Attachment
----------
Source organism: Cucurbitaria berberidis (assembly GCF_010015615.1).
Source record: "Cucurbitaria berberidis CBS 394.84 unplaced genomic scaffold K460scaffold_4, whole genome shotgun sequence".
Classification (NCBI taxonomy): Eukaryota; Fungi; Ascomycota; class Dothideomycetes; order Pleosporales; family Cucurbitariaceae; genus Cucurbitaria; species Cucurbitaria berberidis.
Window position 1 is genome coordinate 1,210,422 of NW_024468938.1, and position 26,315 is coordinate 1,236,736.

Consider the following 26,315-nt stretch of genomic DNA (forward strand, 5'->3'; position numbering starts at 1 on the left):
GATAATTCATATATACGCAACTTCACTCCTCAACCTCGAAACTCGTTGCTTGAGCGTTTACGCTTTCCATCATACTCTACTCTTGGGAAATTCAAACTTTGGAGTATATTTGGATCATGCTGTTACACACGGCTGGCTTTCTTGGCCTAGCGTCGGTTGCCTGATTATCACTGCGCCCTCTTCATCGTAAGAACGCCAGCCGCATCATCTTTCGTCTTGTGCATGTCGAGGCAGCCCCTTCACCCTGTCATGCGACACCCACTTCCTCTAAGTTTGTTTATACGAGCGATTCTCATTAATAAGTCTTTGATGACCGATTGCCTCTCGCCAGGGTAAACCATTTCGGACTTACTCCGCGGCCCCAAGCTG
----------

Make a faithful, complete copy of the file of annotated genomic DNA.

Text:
Source organism: Cucurbitaria berberidis (assembly GCF_010015615.1).
Source record: "Cucurbitaria berberidis CBS 394.84 unplaced genomic scaffold K460scaffold_4, whole genome shotgun sequence".
Classification (NCBI taxonomy): Eukaryota; Fungi; Ascomycota; class Dothideomycetes; order Pleosporales; family Cucurbitariaceae; genus Cucurbitaria; species Cucurbitaria berberidis.
Window position 1 is genome coordinate 1,210,422 of NW_024468938.1, and position 26,315 is coordinate 1,236,736.

Consider the following 26,315-nt stretch of genomic DNA (forward strand, 5'->3'; position numbering starts at 1 on the left):
GATAATTCATATATACGCAACTTCACTCCTCAACCTCGAAACTCGTTGCTTGAGCGTTTACGCTTTCCATCATACTCTACTCTTGGGAAATTCAAACTTTGGAGTATATTTGGATCATGCTGTTACACACGGCTGGCTTTCTTGGCCTAGCGTCGGTTGCCTGATTATCACTGCGCCCTCTTCATCGTAAGAACGCCAGCCGCATCATCTTTCGTCTTGTGCATGTCGAGGCAGCCCCTTCACCCTGTCATGCGACACCCACTTCCTCTAAGTTTGTTTATACGAGCGATTCTCATTAATAAGTCTTTGATGACCGATTGCCTCTCGCCAGGGTAAACCATTTCGGACTTACTCCGCGGCCCCAAGCTG